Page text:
As it turns out, the large-scale sabotage of government and corporate organizations that kicked things off was only secondary, a way of running interference on behalf of the Daemon’s primary objective. That objective was to create a Darknet: as one of the characters describes it, “a network, like the Internet, but more sophisticated and more exclusive, populated only by humans the Daemon has recruited.”

The major part of that recruitment effort is carried out by scripts built into a backdoor of Sobol’s extremely popular computer games, which select players for skill and certain personality traits. These recruits—thousands of them, and disproportionately disaffected misfits and sociopaths—are set to work building the Darknet and the initial human infrastructure associated with it. The Darknet, built on the mapping software of Sobol’s multi-player online games, allows members with net-connected HUD glasses to access information from “D-Space,” a virtual world layered on top of the physical one, with semantic tags attached to virtually everything and everyone. (The Acquis operation on Cyprus had something similar in Bruce Sterling’s The Caryatids.) The tagging system makes for total transparency: every individual carries a reputational rating that’s visible to anyone viewing the world with the augmented reality layer superimposed.

Every individual has a ranking within a range of two hundred levels, much like the ranking system of players in a game, that regulates his powers in the Darknet.

-“In essence Sobol is using the GPS system to convert the Earth into one big game map. We’re all in his game now…

- “…[T]here must be some way for Daemon operatives to interact with this presentation layer. If my theory holds, then the Daemon must have created equipment that permits its operatives to ’see’ into this extra-dimensional space so they can use it.”

- Philips nodded. “That could be why we’ve been unable to track Factions in the real world—because they’re communicating with each other through this virtual space.”

The humans recruited into the Darknet carry out the Daemon’s agenda in the physical world. That agenda includes, at the outset, recruiting assorted micromanufacturing facilities and machine shops into the Darknet to serve the Daemon’s agenda. Their primary order of business at first is modifying SUVs and motorcycles into automated combat vehicles—essentially a more sophisticated generation of armed predator drones using automobiles as platforms. One brief vignette should be of interest to members of the Open Manufacturing list: a machine shop equipped with a Haas mini mill—a CNC 3-in-one drill-lathe-router—connected to the Darknet and modifying cars and bikes to the Daemon’s specifications.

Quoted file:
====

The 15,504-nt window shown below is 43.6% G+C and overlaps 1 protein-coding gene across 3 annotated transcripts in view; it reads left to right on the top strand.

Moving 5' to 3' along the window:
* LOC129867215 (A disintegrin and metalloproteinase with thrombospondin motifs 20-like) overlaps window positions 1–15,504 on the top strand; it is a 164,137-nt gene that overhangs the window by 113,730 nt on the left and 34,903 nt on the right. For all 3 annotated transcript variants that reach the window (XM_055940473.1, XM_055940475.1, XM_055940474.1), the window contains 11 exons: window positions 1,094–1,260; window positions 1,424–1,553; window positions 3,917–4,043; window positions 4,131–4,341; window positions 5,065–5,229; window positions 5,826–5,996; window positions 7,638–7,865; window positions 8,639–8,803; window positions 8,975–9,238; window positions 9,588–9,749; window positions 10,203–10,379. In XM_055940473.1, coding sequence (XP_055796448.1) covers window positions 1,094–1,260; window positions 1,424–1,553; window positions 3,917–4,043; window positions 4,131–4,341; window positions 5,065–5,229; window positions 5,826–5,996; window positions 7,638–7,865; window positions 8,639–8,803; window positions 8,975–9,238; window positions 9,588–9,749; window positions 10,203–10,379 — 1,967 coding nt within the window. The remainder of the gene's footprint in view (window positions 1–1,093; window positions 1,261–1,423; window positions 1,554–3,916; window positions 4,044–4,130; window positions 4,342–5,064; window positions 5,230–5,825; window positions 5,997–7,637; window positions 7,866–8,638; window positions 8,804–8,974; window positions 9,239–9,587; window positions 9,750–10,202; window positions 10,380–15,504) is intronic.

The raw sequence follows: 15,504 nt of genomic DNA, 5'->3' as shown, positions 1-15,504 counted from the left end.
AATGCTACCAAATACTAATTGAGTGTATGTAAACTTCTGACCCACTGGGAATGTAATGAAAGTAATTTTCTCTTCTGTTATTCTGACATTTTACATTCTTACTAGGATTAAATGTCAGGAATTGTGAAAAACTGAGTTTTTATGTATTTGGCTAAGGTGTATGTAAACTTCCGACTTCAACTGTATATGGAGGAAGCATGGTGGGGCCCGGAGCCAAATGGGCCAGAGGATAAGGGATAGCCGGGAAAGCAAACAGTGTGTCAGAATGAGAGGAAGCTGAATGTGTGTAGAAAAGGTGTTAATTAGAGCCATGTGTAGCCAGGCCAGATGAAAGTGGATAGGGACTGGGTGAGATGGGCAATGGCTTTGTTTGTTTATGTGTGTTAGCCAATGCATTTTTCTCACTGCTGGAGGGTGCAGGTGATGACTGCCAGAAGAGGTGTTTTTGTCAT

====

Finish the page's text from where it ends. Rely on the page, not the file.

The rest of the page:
As the story progresses, especially in Freedom, the Darknet becomes the nucleus of a human social organization, its overall makeup shifting as the initial thousands of sociopaths and misfits recruited are followed by the millions of normal people attracted by an idealistic vision of a better life. And that human social organization, as per Sobol’s plan, supercedes the Daemon in importance and begins to exist for its own purposes. The new human society organized through the Darknet, we learn, was Sobol’s objective all along: to create a resilient, networked successor society that would continue after global corporate capitalism collapsed from all of its assorted pathologies. The Daemon, and all the spectacular combat capabilities associated with it, was just a midwife; or as one character puts it, “Sobol was willing to be our villain to force necessary change.” Sobol’s avatar argues, at one point in the story, that absent a takeover by the Daemon the inevitable collapse of global capitalism would have led to the death of billions.

As the networked production facilities continue to expand, economies built around meeting real human needs—instead of building cool fighting vehicles—become the primary focus. The Darknet evolves into a network of resilient local communities (holons) with micromanufacturing facilities, sustainable farming methods, and renewable energy sources.

Take, as an example, this example of a farmer living near the Greeley, Iowa holon:

- “We’re raising the animals on grass—not corn. We put in a good blend of natural prairie grasses. Big bluestem, foxtail, needlegrass, switchgrass. It grows naturally here on the prairie, so it’s turning solar power into beef—no fossil fuels necessary. And we rotate animals through the fields. Chickens follow the cows out to pasture, picking the bug larvae out of the manure and eating bugs and worms from the broken turf left behind by the cattle. The chicken dung, in turn, makes the field fertile for crops.